20 bytes wide and each byte can be accessed separately AX, BX, CX and DX are twobytes wide and each byte canbe accessed separatelyThese registers are used asmemory pointers.Flags will be discussed laterSegment registers are usedas base address for a segmentin the 1 M byte of memory
22 General purpose Registers AXBXCXDXPointerIndex8 bits16 bitsAccumulatorBaseCountDataStack PointerBase PointerSource IndexDestination Index8 bits16 bitsAHALBHBLCHCLDHDLSPBPSIDIAccumulatorBaseCountDataStack PointerBase PointerSource IndexDestination Index
23 Register Purpose AX Word multiply, word divide, word I /O AL Byte multiply, byte divide, byte I/O, decimal arithmeticAHByte multiply, byte divideBXStore address informationCXString operation, loopsCLVariable shift and rotateDXWord multiply, word divide, indirect I/O(Used to hold I/O address during I/O instructions. If the result is more than 16-bits, the lower order 16-bits are stored in accumulator and higher order 16-bits are stored in DX register)
24 Instructions execute faster if the data is in a register General purpose RegistersInstructions execute faster if the data is in a registerAX, BX, CX, DX are the data registersLow and High bytes of the data registers can be accessed separatelyAH, BH, CH, DH are the high bytesAL, BL, CL, and DL are the low bytesData Registers are general purpose registers but they also perform special functionsAXAccumulator RegisterPreferred register to use in arithmetic, logic and data transfer instructions because it generates the shortest Machine Language CodeMust be used in multiplication and division operationsMust also be used in I/O operations
25 Also serves as an address register CX Count register General purpose RegistersBXBase RegisterAlso serves as an address registerCXCount registerUsed as a loop counterUsed in shift and rotate operationsDXData registerUsed in multiplication and divisionAlso used in I/O operations
27 Used to Keep offset addresses. Pointers and Index RegistersUsed to Keep offset addresses.Used in various forms of memory addressing.The index registers (SI & DI) and the BX generally default to the Data segment register (DS).SP: Stack pointer– Used with SS to access the stack segmentBP: Base Pointer– Primarily used to access data on the stack– Can be used to access data in other segments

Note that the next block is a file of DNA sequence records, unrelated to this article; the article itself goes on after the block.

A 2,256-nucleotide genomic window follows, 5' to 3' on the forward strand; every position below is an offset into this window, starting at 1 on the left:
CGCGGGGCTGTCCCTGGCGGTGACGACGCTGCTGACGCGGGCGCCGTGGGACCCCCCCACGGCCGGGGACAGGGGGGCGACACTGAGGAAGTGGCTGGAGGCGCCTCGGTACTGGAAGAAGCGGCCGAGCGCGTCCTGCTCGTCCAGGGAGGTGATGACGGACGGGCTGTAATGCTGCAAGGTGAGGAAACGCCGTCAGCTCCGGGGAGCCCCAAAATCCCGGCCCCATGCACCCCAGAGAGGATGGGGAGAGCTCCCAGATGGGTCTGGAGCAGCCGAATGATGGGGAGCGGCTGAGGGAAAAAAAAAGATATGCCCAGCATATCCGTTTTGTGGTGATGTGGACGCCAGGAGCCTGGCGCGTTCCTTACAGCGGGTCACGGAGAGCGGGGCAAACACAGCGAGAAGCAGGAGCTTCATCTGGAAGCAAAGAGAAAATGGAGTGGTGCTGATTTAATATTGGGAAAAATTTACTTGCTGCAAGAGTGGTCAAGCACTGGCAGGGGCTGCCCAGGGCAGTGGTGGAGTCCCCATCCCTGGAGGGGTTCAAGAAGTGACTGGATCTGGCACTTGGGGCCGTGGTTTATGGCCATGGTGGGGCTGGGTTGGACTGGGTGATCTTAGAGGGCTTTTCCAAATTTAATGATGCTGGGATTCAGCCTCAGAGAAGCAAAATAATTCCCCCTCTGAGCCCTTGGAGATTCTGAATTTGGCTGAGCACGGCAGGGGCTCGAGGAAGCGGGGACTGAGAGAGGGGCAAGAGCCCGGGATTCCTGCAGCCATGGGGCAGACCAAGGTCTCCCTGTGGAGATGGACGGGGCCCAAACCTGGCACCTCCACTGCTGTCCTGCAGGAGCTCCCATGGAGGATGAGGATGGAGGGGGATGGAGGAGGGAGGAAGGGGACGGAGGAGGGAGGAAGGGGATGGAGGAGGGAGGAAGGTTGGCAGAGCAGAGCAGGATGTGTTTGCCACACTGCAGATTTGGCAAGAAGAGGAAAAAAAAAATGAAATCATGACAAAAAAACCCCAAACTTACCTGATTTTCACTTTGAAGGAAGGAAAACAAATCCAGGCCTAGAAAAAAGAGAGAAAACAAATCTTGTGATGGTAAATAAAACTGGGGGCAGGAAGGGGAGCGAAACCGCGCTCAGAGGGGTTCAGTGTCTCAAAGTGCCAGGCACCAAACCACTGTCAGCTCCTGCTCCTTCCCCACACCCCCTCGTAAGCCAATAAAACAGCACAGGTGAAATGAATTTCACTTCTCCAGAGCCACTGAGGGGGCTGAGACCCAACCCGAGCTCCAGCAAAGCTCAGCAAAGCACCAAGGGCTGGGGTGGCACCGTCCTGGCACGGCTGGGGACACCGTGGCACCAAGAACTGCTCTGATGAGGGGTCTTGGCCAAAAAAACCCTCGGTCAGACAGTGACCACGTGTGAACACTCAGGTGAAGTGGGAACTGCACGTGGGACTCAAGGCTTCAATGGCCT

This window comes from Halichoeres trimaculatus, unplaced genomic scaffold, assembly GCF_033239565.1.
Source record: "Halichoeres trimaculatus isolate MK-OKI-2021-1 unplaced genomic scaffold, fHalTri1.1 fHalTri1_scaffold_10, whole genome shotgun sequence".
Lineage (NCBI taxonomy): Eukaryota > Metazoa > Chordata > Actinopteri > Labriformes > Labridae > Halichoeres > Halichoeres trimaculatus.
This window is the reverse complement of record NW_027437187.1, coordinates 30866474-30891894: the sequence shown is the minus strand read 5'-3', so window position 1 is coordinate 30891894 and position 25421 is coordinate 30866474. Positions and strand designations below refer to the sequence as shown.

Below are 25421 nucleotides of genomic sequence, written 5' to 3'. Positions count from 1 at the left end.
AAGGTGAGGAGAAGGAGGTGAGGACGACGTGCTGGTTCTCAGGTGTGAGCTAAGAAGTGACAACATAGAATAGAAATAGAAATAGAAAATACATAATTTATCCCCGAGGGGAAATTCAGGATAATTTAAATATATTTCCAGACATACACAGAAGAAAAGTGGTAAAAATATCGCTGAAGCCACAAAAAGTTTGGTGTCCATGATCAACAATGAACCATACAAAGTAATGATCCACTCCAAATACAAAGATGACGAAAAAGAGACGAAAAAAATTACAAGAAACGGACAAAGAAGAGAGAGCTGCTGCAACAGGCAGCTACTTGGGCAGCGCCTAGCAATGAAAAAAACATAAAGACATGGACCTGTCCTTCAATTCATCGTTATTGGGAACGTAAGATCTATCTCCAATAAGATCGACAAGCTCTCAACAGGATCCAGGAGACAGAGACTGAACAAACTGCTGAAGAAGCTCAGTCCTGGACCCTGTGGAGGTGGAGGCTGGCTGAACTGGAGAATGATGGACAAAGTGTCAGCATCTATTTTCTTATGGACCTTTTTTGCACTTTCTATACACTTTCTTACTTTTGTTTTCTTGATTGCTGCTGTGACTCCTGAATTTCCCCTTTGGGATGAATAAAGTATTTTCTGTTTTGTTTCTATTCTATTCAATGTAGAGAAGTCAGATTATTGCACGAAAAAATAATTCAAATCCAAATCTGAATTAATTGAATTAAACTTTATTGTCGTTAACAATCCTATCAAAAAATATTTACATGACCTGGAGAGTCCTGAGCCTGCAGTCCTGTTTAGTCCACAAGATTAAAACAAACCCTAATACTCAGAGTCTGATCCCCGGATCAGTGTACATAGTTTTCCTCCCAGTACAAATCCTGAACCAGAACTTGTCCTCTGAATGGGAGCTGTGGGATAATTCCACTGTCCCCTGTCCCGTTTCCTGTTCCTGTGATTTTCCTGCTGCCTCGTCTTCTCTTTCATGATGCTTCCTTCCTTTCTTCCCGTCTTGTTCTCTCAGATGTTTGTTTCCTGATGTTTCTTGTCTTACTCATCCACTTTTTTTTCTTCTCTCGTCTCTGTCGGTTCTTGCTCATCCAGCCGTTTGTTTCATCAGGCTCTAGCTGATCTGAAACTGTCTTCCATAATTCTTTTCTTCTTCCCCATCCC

28 SI: Source Index register – is required for some string operations Pointers and Index RegistersSI: Source Index register– is required for some string operations– When string operations are performed, the SI register points to memory locations in the data segment which is addressed by the DS register. Thus, SI is associated with the DS in string operations.DI: Destination Index register– is also required for some string operations.– When string operations are performed, the DI register points to memory locations in the data segment which is addressed by the ES register. Thus, DI is associated with the ES in string operations.The SI and the DI registers may also be used to access data stored in arrays
30 Hence segmentation is required Segment Register and SegmentationPhysical address of 8086 is 20 Bit wide (To access 1 Mb memory locations)BUT- But the registers and memory locations which contains logical address are 16 BitHence segmentation is required
31 The CPU 8086 is able to address 1Mbyte of memory. Segment Register and SegmentationCode segment (64KB)Data segment (64KB)Extra segment (64KB)Stack segment (64KB)00000The memory in an 8086/88 based system is organized as segmented memory.The CPU 8086 is able to address 1Mbyte of memory.The Complete physically available memory may be divided into a number of logical segments.1 MBFFFFF